Victoria M. Young on Robert Proctor’s Building the Modern Church
In the decades after World War II, communities worldwide returned to worship as a way to recover from the devastation of war. According to the December 26, 1960 issue of Time magazine, more than $1 billion was spent on the design of churches in America, a number equal to 13.2% of funds for all public buildings erected in the United States. In his seminal 1960 work Liturgy and Architecture, the Anglican priest and scholar Peter Hammond called this period the most active and experimental in ecclesiastical architecture since the sixteenth-century Reformation.
When these structures are considered within the history of modern architecture, the focus has been on formal and stylistic qualities, materials, and the redefinition of space and structure; elements such as the ritual function performed within or the building’s relationship to larger cultural and urbanistic trends have not received their required attention. Robert Proctor’s comprehensive Building the Modern Church: Roman Catholic Church Architecture in Britain, 1955 to 1975, corrects this trend and brings together a variety of significant reasons why Catholic churches were built as they were in mid twentieth-century Britain.
Churches, according to Proctor, are complex social spaces that respond to a variety of inputs from architects, church leaders, clients, and users. Foremost for many is the question of style and, at mid-century, the choices were traditional or modern. Many congregations wanted their building to recall the great structures of the Byzantine, Romanesque, and Gothic past, and architects interested in designing historical churches had an unlimited clientele. In addition to useful architectural analysis of buildings like the Church of St. Patrick in Leicester (1957-1959), Proctor provides a strong theological rationale for these works by reading the many documents of the church and Holy See, including the 1947 papal encyclical Mediator Dei, with an eye toward seeing these buildings as historically grounded in the architectural past, as opposed to the modern interpretation from which these documents are often understood. This discussion of tradition as an essential consideration of mid-century architecture provides a foundation for the rest of his book, on which rests his primary theme: the use of modernism as the style of choice.
The language of modernism entered British church design after World War I and influenced important buildings like the Metropolitan Cathedral of Christ the King in Liverpool by Frederick Gibberd (1960-1967), a work Proctor identifies as the defining moment in which British architects accepted the style. His description of modernism is extensive, from its focus on the role of technology and materials and their assistance in exploiting form, to the application of Brutalism to sacred space. He even coins the term “municipal modernism” in respect of churches added to the postwar urban fabric.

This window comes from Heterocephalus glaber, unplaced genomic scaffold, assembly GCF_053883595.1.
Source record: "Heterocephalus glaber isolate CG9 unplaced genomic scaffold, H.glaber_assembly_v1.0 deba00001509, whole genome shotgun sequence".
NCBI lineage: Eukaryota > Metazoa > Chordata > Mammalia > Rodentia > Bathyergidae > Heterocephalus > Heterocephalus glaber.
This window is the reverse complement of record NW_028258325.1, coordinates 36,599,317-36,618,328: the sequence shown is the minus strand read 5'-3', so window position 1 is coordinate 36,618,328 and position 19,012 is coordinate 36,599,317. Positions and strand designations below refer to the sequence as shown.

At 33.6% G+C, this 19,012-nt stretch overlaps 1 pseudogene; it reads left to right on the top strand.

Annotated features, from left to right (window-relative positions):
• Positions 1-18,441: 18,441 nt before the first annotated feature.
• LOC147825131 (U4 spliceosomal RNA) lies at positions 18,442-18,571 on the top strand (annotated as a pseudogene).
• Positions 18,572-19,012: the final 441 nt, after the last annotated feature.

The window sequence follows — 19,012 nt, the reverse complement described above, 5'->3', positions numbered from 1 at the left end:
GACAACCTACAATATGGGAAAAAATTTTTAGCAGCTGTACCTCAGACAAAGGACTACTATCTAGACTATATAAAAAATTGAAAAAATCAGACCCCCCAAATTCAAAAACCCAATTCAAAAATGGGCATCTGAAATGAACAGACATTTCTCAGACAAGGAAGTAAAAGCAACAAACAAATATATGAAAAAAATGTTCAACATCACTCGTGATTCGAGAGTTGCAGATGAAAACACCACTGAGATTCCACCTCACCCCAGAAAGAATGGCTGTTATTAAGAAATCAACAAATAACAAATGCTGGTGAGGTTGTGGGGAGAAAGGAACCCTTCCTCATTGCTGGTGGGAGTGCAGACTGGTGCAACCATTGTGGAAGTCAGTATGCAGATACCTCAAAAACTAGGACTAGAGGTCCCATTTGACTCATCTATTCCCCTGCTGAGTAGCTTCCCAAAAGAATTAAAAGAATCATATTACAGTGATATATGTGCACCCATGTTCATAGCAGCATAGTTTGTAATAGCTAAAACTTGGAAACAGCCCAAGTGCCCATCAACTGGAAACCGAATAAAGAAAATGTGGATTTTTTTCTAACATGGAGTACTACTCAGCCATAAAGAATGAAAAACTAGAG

The most important aspect of Proctor’s discussion of modernism is how he positions stylistic notions in socio-cultural discussions of architect and client intentions and interactions. Architects and clergy shared their ideas about modern design in writings published in Churchbuilding and the Architectural Review. They also understood modernism through the buildings they used in daily life, from schools to houses. The Church of St. Mary, Denton in Manchester by Walter Stirrup & Son (1961-1963) reveals this connectivity of building types within the landscape. St. Mary’s, a modern church featuring hyperbolic parabaloids, is placed within a neighborhood of Victorian terrace houses. Although their forms are disparate, the structures are united by scale and the use of brick as a primary architectural material. The two buildings showcase a most interesting interplay of tradition and modernity. Also important for designers’ and clients’ understanding of modernism was the 1951 Festival of Britain, an exhibition organized by the government and held throughout the United Kingdom to showcase the country’s achievements and contributions in fields such as architecture in the years after World War II. Proctor’s nuanced look at the profession of architecture also reveals how architects came to be known by certain members of the clergy, and how firms like Gillespie, Kidd & Coia supported young designers who wanted to create modern sacred space that was both functional and artistic.
Significant works of architecture are needed to provide recognition and support for certain styles and forms. These buildings engage the profession, the religious patrons, and the laity with their novel shapes and encourage potential clients to build in a certain way. Le Corbusier’s 1951 pilgrimage chapel at Ronchamp, France, Notre Dame du Haut, changed the understanding of the mid-century church, moving away from rectilinear modernism to a modern idiom of flowing, curvilinear forms in concrete that were derived from sculpture and expressionistic essences. Saint John’s Abbey Church in Collegeville, Minnesota by Marcel Breuer and Associates (1953-1961) reveals this sculptural sensibility as it showcases modern building methods and materials such as reinforced concrete. Breuer is an important touchstone for Proctor’s own tectonic understanding of church design, as he explains that “Church architecture at its best is always identical with the structural logic of the enclosure.”
It is important to understand the fundamental reason for architectural inventiveness. In the case of the postwar Catholic Church, it was liturgical reform with its focus on full participation by the laity in the Mass, a centrally placed altar, engagement with the sacraments and the use of the vernacular. Proctor does an excellent job outlining how ritual and architecture came together in the mid-century and post-Vatican II (1962-1965) Catholic Church. He cites the importance of Peter Hammond’s writings, including the aforementioned 1960 Liturgy and Architecture, as crucial to understanding the new space. Although I get anxious when a scholar assigns too much importance to one text or source, Hammond’s book was being widely read and it was shared with building teams across the world, including Breuer and Associates who received the book from their Benedictine patrons during the design phase for Saint John’s Abbey church.